Mitmproxy is a command-line intercepting proxy. Just like with Burp, you can view and modify requests. It also has some features that distinguish it from other intercepting proxies. In this post, we will look into three features unique to mitmproxy.

Use over SSH

Because it runs on the command line, mitmproxy can be run on a remote server over SSH. If you ever want to intercept HTTP traffic in a remote network, mitmproxy can help out. Since mitmproxy has binaries with Python 3 and OpenSSL included, installing is as easy as extracting the package.

Replaying traffic

Mitmproxy and mitmdump can be used to record and replay HTTP traffic.

Recording traffic

From the mitmproxy interface, it is possible to save the intercepted traffic to a file. This can be streamlined using mitmdump, which purpose is to save HTTP traffic to a file.

$ mitmdump --mode reverse: -w traffic.mitm
Proxy server listening at http://[::]:8080 clientconnect GET
                 << 304 Not Modified 0b

This saves the intercepted requests to traffic.mitm. The file format is specific to mitmproxy, so you can’t use it with other tools. You can use mitmproxy to view the requests contained in the file:

$ mitmproxy -r traffic.mitm

Modifying traffic files

You can edit request and responses in mitmproxy, and save the result back to a file. It is also possible to automate modification of traffic files using filters:

$ mitmdump --no-server -r traffic.mitm -w out.mitm '! ~u jpg$' GET
                 << 304 Not Modified 0b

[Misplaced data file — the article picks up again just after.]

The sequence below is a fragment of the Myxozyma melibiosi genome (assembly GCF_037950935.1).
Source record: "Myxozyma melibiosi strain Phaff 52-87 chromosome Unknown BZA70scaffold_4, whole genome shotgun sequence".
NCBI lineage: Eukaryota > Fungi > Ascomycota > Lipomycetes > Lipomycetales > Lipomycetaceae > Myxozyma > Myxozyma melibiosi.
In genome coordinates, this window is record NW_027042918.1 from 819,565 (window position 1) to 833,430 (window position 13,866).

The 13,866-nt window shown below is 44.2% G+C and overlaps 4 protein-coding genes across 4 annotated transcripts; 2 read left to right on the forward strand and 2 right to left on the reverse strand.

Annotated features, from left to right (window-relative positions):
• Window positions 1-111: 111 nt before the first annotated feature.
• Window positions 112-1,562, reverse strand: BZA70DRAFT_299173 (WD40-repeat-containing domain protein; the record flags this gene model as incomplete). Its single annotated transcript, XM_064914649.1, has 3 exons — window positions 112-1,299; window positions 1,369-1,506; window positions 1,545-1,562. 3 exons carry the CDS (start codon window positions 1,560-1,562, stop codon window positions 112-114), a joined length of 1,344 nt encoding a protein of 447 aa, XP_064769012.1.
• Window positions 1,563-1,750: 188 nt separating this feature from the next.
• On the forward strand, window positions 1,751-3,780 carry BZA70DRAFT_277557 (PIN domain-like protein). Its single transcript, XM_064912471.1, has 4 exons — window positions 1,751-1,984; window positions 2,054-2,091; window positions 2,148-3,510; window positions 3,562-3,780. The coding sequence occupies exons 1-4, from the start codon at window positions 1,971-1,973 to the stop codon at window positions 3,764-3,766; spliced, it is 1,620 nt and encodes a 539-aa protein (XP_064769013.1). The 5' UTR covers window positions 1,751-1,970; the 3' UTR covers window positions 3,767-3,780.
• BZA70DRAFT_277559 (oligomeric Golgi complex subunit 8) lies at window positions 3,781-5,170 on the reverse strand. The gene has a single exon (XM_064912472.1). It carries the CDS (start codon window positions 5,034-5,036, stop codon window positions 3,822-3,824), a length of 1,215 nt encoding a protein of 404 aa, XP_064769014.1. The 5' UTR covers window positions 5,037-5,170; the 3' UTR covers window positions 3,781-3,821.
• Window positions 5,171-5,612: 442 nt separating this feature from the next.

This command will remove all requests where the URL ends in jpg and write the result to out.mitm.


The following command will replay the requests from traffic.mitm:

$ mitmdump --client-replay traffic.mitm

It will perform requests, one by one, in order. This can be useful to create a certain test case and replay it a couple of times.

Besides replaying client requests, it is also possible to replay server responses. This could be useful when developing a client that depends on another server.

Reverse proxy mode

Mitmproxy can also run as a reverse proxy, where it pretends its a website. You can start a reverse proxy with the following command:

mitmproxy --mode reverse:

Now, if you browse to http://localhost:8080/, it will display this website. Any traffic is still intercepted. This could be useful for applications that have no proxy support, but where it is possible to change the URL it retrieves.


I wouldn’t say mitmproxy is the best intercepting proxy all around, but it has some interesting features that make it valueable in some edge cases, where other tools can’t be used.